• Use a PRISMA flow chart to present your search findings (Appendix 3)
Main Body of Literature Review
• Divide your topic into the major themes of relevance to the topic under review. The themes should reflect the recurring ideas that have emerged from the literature. Outline briefly, what you are going to focus on in each theme, ensuring you only focus on content related to your research question or aim.
• You can then choose to present your literature review in one of two ways:
1. Present the findings and discussion together, under the relevant theme heading. Please note the findings from one paper may fit across a few themes.
OR 2. Present the findings under the relevant theme heading and discuss the findings in a separate section.
• Critically review the relevant literature.
• Provide a summary of the main points at the end of each theme/section.
• Anecdotal evidence and ‘sweeping statements’ unsupported by evidence, should not be use
It is NOT appropriate to:
• State your own opinions on the subject (unless you have evidence to support such claims).
• State what you think nurses/midwives/practitioners should do (unless you have evidence to support such claims).
• Provide long descriptive accounts of your subject with no reference to research studies.
• Provide numerous definitions, signs/symptoms, treatment, and complications of a particular condition without focusing on research studies to provide evidence or to support the primary purpose of the literature review.
• Provide numerous quotations from included papers/studies.
• Discuss research studies in isolation from each other.
In the Literature Review, it is appropriate to:
• Focus on the literature in detail to support the themes.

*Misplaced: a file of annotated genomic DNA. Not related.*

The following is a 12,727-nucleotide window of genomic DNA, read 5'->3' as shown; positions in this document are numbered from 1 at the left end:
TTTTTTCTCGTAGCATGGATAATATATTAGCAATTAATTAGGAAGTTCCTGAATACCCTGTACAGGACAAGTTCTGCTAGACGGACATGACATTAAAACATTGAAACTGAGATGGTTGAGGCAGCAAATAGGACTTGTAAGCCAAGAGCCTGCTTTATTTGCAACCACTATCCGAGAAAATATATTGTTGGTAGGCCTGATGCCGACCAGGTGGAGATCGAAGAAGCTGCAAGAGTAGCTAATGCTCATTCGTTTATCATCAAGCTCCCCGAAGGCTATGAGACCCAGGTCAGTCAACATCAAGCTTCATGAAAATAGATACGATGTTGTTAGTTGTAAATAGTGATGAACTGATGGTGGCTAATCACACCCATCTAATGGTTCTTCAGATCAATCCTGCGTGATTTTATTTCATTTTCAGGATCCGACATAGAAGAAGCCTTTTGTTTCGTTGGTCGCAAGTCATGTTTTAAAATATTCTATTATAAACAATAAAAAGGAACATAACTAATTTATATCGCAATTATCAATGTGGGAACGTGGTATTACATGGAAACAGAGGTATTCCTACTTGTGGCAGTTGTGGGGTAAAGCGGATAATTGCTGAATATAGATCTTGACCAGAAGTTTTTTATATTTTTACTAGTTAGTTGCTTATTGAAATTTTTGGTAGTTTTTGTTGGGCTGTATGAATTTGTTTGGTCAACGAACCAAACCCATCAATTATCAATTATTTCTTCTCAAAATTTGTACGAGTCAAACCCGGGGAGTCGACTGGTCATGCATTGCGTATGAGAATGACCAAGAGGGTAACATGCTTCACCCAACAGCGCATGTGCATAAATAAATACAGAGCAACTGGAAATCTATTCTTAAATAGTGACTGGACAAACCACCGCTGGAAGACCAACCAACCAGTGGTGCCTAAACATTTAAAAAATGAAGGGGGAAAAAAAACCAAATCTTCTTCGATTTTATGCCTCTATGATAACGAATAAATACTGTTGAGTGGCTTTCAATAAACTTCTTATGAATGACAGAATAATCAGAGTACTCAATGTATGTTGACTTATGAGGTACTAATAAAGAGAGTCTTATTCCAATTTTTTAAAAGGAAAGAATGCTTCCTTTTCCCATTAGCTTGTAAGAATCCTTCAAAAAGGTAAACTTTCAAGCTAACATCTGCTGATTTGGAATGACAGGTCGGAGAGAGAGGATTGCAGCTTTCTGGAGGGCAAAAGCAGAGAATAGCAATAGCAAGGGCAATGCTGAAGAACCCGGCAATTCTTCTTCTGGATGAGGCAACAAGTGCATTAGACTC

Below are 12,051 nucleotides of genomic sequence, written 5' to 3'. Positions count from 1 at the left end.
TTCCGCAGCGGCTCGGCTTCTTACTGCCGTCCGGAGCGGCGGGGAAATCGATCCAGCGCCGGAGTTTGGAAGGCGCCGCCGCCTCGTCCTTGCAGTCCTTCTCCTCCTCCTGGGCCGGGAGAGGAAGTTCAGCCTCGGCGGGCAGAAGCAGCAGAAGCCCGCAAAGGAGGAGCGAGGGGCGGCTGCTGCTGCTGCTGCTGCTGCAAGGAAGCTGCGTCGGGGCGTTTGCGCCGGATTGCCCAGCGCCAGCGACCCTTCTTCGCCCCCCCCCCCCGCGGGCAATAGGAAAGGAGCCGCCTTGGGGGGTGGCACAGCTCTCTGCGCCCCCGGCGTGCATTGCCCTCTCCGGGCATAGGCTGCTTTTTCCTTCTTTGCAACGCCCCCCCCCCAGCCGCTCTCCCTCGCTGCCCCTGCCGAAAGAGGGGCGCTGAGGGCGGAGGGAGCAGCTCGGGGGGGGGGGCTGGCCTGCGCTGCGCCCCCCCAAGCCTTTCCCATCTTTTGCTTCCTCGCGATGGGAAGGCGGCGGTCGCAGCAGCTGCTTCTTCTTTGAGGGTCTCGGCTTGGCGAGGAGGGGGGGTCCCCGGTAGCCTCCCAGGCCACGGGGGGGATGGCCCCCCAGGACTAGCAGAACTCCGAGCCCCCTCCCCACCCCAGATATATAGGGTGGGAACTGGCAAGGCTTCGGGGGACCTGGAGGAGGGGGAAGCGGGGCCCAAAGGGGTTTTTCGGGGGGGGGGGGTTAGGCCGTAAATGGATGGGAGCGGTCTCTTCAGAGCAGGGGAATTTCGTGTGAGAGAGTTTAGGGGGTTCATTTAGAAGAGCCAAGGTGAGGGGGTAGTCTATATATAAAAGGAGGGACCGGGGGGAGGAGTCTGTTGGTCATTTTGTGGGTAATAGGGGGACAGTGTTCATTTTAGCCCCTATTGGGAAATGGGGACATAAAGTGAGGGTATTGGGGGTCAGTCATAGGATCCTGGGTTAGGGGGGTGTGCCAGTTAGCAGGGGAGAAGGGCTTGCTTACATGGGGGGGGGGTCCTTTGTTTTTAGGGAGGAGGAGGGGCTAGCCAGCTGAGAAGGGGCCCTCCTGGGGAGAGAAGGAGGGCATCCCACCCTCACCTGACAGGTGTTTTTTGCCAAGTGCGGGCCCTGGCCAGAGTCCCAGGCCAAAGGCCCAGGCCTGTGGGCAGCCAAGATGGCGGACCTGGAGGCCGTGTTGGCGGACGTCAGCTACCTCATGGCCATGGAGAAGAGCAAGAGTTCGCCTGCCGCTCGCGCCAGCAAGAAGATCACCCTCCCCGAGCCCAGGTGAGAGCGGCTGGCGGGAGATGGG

• Link different research studies to support your point (i.e., compare different studies’ findings). The following are two examples of how this may be achieved:
Further evidence to support such claims is provided by Blogg’s (2018) study, which claims that… OR These findings are consistent with research carried out by Bloggs (2018).
• Critique individual research studies. This can be achieved by either using a recognized quality appraisal tool (see online lecture on literature appraisal) or by considering the following aspects of the studies: o Was the type of study (i.e., quantitative/qualitative) and design (i.e., survey, experimental, etc.) appropriate for answering the research question?
o Was ethical approval needed? If yes, did the authors provide details of approval in their report? o Number of participants/subjects; was it sufficient to the type of study and design?
Type of sample (i.e., random/convenience); was it appropriate to study design?
o Aim of the study; was this reflective of the title and research question?
o Were the methods used to collect data appropriate (i.e., questionnaire, interview, observation, etc.) and validated measurement scales used.
o Findings; were these reflective of/appropriate to answering the research question or address the research aim?